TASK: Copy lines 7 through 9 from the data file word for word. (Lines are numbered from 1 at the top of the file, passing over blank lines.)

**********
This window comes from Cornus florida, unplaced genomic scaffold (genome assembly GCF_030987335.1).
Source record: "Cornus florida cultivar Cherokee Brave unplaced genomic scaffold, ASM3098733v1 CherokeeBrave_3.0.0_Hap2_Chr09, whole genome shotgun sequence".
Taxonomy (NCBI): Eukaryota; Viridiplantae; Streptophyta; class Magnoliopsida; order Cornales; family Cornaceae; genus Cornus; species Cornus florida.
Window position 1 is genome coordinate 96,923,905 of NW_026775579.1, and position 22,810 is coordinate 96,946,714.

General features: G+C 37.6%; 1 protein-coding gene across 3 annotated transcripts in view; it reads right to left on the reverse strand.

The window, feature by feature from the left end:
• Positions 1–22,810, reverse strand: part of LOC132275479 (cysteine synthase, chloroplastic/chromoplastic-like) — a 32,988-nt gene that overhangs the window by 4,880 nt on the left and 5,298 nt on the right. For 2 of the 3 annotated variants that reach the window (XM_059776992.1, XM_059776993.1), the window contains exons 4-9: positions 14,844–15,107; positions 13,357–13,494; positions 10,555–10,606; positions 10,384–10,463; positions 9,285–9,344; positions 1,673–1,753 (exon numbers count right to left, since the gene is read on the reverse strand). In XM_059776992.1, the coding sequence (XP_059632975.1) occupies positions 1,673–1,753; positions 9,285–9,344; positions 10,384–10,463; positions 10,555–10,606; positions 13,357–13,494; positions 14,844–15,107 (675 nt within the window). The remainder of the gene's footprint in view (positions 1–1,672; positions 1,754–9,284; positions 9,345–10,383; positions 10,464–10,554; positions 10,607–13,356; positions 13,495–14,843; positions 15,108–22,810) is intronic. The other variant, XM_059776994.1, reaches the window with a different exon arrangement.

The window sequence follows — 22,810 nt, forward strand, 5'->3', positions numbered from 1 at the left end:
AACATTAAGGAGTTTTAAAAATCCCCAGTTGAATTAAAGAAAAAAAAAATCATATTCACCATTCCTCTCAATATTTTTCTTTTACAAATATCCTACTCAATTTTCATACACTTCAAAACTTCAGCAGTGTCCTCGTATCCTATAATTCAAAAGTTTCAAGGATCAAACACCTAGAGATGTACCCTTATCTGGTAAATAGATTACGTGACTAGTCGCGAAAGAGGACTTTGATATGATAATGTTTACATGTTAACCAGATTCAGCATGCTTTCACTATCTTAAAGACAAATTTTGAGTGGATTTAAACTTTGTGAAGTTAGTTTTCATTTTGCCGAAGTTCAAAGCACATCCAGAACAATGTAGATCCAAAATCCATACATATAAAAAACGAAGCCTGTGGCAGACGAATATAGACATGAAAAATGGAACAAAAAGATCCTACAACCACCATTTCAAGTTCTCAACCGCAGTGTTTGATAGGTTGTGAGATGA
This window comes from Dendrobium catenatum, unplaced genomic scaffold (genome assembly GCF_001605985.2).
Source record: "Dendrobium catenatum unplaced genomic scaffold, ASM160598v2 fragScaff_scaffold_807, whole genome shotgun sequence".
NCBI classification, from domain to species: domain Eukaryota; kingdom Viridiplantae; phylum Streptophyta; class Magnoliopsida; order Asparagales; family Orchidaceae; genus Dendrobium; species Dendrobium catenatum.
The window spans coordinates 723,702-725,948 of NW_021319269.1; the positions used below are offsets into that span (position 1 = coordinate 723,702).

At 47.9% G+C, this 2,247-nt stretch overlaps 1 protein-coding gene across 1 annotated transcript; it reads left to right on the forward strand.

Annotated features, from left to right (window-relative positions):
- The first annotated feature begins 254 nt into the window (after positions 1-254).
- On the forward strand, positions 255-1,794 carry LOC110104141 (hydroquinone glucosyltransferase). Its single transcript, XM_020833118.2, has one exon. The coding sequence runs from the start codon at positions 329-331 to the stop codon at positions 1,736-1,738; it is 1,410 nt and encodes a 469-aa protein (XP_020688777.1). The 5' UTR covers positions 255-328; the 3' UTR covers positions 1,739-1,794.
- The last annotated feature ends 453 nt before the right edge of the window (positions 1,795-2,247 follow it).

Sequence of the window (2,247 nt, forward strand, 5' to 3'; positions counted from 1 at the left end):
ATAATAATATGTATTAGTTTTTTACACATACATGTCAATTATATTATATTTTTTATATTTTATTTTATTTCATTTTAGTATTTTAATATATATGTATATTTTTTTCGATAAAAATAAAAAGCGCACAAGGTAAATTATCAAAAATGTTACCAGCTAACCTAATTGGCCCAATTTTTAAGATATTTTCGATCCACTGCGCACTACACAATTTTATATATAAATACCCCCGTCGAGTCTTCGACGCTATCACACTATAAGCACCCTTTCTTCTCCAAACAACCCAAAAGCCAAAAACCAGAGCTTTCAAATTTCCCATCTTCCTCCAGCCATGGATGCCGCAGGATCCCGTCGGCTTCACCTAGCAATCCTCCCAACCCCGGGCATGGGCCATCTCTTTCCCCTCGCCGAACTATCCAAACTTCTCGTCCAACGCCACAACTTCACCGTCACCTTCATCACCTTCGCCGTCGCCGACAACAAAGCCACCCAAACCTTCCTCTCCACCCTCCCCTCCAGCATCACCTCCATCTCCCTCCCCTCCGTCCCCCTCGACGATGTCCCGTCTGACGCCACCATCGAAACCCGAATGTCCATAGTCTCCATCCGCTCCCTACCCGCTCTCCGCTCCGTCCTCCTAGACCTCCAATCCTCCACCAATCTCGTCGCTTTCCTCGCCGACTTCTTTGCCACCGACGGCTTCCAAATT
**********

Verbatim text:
• Positions 1–22,810, reverse strand: part of LOC132275479 (cysteine synthase, chloroplastic/chromoplastic-like) — a 32,988-nt gene that overhangs the window by 4,880 nt on the left and 5,298 nt on the right. For 2 of the 3 annotated variants that reach the window (XM_059776992.1, XM_059776993.1), the window contains exons 4-9: positions 14,844–15,107; positions 13,357–13,494; positions 10,555–10,606; positions 10,384–10,463; positions 9,285–9,344; positions 1,673–1,753 (exon numbers count right to left, since the gene is read on the reverse strand). In XM_059776992.1, the coding sequence (XP_059632975.1) occupies positions 1,673–1,753; positions 9,285–9,344; positions 10,384–10,463; positions 10,555–10,606; positions 13,357–13,494; positions 14,844–15,107 (675 nt within the window). The remainder of the gene's footprint in view (positions 1–1,672; positions 1,754–9,284; positions 9,345–10,383; positions 10,464–10,554; positions 10,607–13,356; positions 13,495–14,843; positions 15,108–22,810) is intronic. The other variant, XM_059776994.1, reaches the window with a different exon arrangement.

The window sequence follows — 22,810 nt, forward strand, 5'->3', positions numbered from 1 at the left end:
AACATTAAGGAGTTTTAAAAATCCCCAGTTGAATTAAAGAAAAAAAAAATCATATTCACCATTCCTCTCAATATTTTTCTTTTACAAATATCCTACTCAATTTTCATACACTTCAAAACTTCAGCAGTGTCCTCGTATCCTATAATTCAAAAGTTTCAAGGATCAAACACCTAGAGATGTACCCTTATCTGGTAAATAGATTACGTGACTAGTCGCGAAAGAGGACTTTGATATGATAATGTTTACATGTTAACCAGATTCAGCATGCTTTCACTATCTTAAAGACAAATTTTGAGTGGATTTAAACTTTGTGAAGTTAGTTTTCATTTTGCCGAAGTTCAAAGCACATCCAGAACAATGTAGATCCAAAATCCATACATATAAAAAACGAAGCCTGTGGCAGACGAATATAGACATGAAAAATGGAACAAAAAGATCCTACAACCACCATTTCAAGTTCTCAACCGCAGTGTTTGATAGGTTGTGAGATGA